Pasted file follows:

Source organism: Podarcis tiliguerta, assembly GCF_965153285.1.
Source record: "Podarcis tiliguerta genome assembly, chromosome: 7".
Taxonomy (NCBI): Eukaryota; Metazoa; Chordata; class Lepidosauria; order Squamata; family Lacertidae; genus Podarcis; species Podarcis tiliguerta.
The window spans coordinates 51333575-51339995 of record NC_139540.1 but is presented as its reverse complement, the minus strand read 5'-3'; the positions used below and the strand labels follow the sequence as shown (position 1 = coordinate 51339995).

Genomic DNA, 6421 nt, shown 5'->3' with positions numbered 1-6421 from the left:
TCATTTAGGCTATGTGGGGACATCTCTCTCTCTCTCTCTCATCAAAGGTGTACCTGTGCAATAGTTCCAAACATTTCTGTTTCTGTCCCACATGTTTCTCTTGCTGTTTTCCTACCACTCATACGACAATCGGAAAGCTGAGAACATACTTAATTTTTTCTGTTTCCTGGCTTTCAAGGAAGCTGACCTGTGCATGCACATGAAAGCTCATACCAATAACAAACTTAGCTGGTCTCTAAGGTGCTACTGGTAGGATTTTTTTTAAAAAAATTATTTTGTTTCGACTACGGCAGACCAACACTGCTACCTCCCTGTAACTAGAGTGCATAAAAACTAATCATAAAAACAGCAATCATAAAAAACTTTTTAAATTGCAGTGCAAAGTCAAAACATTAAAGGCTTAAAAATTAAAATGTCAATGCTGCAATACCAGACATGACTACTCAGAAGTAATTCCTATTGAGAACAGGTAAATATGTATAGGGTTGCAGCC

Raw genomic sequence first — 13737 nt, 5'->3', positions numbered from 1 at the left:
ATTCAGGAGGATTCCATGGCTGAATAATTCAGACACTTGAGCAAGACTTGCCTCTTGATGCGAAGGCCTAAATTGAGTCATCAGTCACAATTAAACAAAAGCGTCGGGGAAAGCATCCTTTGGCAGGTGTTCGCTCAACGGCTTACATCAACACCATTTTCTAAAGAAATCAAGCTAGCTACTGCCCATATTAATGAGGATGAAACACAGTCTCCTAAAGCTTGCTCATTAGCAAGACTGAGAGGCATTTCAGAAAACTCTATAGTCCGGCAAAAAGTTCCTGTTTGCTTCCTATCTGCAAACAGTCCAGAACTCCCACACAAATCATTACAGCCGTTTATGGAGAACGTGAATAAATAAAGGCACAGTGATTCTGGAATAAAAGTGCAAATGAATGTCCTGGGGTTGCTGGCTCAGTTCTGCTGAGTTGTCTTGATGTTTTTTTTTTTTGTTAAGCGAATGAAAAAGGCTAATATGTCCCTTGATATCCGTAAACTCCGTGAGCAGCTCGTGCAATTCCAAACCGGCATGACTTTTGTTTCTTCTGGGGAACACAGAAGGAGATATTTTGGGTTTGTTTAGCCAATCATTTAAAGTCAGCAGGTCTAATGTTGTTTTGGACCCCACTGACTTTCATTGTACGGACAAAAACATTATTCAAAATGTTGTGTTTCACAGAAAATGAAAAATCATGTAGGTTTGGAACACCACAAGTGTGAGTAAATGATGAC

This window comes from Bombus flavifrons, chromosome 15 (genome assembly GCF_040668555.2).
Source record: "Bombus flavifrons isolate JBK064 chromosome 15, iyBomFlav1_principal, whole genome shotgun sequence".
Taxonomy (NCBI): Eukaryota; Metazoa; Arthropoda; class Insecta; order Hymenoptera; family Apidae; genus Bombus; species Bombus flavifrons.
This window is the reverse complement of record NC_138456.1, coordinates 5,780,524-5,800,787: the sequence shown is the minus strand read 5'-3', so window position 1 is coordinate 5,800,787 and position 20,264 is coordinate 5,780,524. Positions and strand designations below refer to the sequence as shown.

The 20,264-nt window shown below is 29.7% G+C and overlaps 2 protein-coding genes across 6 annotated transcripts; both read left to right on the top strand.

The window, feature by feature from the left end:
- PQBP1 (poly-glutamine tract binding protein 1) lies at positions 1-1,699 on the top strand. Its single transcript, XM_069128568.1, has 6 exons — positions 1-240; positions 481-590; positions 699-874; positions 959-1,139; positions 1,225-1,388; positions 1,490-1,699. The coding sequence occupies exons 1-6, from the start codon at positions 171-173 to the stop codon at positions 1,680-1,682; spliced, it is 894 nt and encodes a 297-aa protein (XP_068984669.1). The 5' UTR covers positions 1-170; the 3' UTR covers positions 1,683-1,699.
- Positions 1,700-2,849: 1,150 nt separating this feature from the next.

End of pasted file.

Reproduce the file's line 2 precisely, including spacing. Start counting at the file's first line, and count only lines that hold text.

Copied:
Source record: "Podarcis tiliguerta genome assembly, chromosome: 7".